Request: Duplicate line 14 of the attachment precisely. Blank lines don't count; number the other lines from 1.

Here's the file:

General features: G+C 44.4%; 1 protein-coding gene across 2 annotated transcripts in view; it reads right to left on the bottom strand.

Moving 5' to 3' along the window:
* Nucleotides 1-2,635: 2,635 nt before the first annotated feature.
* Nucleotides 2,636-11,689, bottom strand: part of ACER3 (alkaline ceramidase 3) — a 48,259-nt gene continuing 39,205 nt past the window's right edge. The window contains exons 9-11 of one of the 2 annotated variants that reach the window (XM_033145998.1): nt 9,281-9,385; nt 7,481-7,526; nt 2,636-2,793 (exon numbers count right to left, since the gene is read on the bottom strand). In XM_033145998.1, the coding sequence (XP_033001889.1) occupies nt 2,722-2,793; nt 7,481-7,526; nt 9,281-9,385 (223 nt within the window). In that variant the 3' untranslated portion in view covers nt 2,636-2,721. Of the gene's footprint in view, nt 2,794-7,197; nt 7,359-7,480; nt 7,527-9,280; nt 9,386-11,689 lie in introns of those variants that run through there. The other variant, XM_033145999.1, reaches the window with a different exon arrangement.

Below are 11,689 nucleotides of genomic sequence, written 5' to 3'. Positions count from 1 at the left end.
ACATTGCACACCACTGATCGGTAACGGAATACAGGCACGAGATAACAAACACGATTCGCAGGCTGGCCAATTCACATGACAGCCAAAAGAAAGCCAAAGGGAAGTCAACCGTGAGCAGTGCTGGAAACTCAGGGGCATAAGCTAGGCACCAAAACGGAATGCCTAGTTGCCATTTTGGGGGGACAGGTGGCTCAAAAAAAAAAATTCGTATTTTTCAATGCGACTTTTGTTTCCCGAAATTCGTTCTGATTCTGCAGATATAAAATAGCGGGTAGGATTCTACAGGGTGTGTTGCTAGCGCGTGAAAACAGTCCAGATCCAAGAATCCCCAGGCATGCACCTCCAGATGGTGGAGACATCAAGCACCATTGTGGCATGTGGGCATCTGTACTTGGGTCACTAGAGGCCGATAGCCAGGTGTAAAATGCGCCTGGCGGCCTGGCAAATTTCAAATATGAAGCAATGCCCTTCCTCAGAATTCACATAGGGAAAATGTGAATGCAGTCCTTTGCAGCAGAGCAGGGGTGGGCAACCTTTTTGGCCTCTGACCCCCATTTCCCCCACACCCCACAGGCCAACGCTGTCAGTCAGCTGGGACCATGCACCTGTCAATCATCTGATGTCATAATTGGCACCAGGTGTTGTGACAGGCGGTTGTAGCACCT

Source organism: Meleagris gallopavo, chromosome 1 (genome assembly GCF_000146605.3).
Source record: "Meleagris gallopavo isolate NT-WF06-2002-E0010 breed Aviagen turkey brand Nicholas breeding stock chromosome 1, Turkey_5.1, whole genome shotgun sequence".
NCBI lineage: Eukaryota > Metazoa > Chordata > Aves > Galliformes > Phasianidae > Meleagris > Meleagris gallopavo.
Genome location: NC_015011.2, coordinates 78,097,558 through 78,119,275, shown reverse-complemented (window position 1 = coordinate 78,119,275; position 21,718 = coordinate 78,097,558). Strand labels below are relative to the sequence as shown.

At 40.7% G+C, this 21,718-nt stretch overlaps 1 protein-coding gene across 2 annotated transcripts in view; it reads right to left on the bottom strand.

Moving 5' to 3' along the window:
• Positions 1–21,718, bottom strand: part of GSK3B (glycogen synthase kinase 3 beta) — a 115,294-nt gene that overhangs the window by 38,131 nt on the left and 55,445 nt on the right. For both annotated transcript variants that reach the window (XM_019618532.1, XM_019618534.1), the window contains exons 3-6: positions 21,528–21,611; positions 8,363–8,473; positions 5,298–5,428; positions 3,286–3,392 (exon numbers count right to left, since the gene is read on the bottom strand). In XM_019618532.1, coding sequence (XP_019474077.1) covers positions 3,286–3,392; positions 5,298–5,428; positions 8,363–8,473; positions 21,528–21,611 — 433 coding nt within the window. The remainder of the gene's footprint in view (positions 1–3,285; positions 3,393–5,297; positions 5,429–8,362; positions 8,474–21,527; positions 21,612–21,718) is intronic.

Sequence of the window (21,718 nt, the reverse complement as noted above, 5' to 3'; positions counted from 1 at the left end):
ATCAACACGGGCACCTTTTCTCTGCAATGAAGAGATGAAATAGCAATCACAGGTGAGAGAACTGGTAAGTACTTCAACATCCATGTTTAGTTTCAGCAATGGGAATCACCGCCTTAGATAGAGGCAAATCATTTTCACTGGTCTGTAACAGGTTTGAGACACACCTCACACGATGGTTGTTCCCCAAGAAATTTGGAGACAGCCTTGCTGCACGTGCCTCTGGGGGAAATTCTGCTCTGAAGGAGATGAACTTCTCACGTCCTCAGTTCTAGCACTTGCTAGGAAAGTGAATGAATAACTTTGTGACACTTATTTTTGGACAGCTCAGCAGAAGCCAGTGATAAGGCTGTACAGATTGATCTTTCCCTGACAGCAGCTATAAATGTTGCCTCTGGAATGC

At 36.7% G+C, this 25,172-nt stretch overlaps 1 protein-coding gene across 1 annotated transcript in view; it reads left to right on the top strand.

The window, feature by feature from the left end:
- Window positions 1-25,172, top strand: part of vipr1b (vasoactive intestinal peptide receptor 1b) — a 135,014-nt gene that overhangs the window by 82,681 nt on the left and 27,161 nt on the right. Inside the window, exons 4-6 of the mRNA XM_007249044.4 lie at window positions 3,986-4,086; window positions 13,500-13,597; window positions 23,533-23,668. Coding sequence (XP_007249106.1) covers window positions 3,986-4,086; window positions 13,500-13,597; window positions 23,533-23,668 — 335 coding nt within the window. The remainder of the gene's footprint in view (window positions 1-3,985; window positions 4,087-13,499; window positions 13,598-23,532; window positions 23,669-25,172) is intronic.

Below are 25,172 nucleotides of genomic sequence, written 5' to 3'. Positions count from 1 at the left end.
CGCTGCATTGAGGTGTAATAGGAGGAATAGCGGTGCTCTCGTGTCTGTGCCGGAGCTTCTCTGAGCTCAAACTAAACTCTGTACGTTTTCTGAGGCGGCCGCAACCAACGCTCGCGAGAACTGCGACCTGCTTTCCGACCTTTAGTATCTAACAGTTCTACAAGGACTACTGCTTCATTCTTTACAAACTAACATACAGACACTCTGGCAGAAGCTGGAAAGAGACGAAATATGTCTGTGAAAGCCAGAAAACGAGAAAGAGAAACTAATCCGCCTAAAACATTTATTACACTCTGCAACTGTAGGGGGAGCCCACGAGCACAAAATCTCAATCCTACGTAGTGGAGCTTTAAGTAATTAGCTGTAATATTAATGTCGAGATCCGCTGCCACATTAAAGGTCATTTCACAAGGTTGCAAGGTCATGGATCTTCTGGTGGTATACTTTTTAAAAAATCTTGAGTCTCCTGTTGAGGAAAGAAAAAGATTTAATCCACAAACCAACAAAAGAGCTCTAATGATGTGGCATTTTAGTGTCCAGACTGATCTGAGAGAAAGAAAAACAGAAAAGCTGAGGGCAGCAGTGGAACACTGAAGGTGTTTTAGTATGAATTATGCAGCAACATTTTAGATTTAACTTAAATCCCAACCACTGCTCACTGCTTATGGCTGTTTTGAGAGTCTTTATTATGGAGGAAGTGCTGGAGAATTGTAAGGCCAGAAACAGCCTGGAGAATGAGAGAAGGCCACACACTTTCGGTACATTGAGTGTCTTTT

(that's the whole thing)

Sequence of the window (21,718 nt, the reverse complement as noted above, 5' to 3'; positions counted from 1 at the left end):